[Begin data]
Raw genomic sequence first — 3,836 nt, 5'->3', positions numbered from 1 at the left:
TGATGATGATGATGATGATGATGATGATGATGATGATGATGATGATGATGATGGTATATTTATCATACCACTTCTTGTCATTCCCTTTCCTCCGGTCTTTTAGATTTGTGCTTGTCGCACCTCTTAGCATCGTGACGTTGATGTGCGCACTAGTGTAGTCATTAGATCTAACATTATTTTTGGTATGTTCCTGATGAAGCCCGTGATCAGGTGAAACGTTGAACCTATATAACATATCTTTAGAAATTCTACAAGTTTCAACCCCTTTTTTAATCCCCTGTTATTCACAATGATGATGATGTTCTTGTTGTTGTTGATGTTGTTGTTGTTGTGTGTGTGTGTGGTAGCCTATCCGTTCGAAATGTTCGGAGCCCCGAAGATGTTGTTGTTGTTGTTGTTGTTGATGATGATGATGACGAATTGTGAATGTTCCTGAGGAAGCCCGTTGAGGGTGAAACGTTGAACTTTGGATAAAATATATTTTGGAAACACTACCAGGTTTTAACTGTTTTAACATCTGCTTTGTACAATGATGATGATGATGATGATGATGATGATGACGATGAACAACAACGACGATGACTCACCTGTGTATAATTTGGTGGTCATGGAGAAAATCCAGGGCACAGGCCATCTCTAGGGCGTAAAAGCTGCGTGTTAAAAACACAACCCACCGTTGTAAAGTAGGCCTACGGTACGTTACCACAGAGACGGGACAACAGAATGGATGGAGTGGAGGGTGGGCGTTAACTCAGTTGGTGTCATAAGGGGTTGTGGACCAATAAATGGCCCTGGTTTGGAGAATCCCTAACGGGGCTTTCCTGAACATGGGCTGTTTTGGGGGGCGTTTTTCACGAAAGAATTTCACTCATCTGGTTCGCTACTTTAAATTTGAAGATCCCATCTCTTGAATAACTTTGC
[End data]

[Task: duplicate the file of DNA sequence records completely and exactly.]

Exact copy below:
Raw genomic sequence first — 3,836 nt, 5'->3', positions numbered from 1 at the left:
TGATGATGATGATGATGATGATGATGATGATGATGATGATGATGATGATGATGGTATATTTATCATACCACTTCTTGTCATTCCCTTTCCTCCGGTCTTTTAGATTTGTGCTTGTCGCACCTCTTAGCATCGTGACGTTGATGTGCGCACTAGTGTAGTCATTAGATCTAACATTATTTTTGGTATGTTCCTGATGAAGCCCGTGATCAGGTGAAACGTTGAACCTATATAACATATCTTTAGAAATTCTACAAGTTTCAACCCCTTTTTTAATCCCCTGTTATTCACAATGATGATGATGTTCTTGTTGTTGTTGATGTTGTTGTTGTTGTGTGTGTGTGTGGTAGCCTATCCGTTCGAAATGTTCGGAGCCCCGAAGATGTTGTTGTTGTTGTTGTTGTTGATGATGATGATGACGAATTGTGAATGTTCCTGAGGAAGCCCGTTGAGGGTGAAACGTTGAACTTTGGATAAAATATATTTTGGAAACACTACCAGGTTTTAACTGTTTTAACATCTGCTTTGTACAATGATGATGATGATGATGATGATGATGATGACGATGAACAACAACGACGATGACTCACCTGTGTATAATTTGGTGGTCATGGAGAAAATCCAGGGCACAGGCCATCTCTAGGGCGTAAAAGCTGCGTGTTAAAAACACAACCCACCGTTGTAAAGTAGGCCTACGGTACGTTACCACAGAGACGGGACAACAGAATGGATGGAGTGGAGGGTGGGCGTTAACTCAGTTGGTGTCATAAGGGGTTGTGGACCAATAAATGGCCCTGGTTTGGAGAATCCCTAACGGGGCTTTCCTGAACATGGGCTGTTTTGGGGGGCGTTTTTCACGAAAGAATTTCACTCATCTGGTTCGCTACTTTAAATTTGAAGATCCCATCTCTTGAATAACTTTGC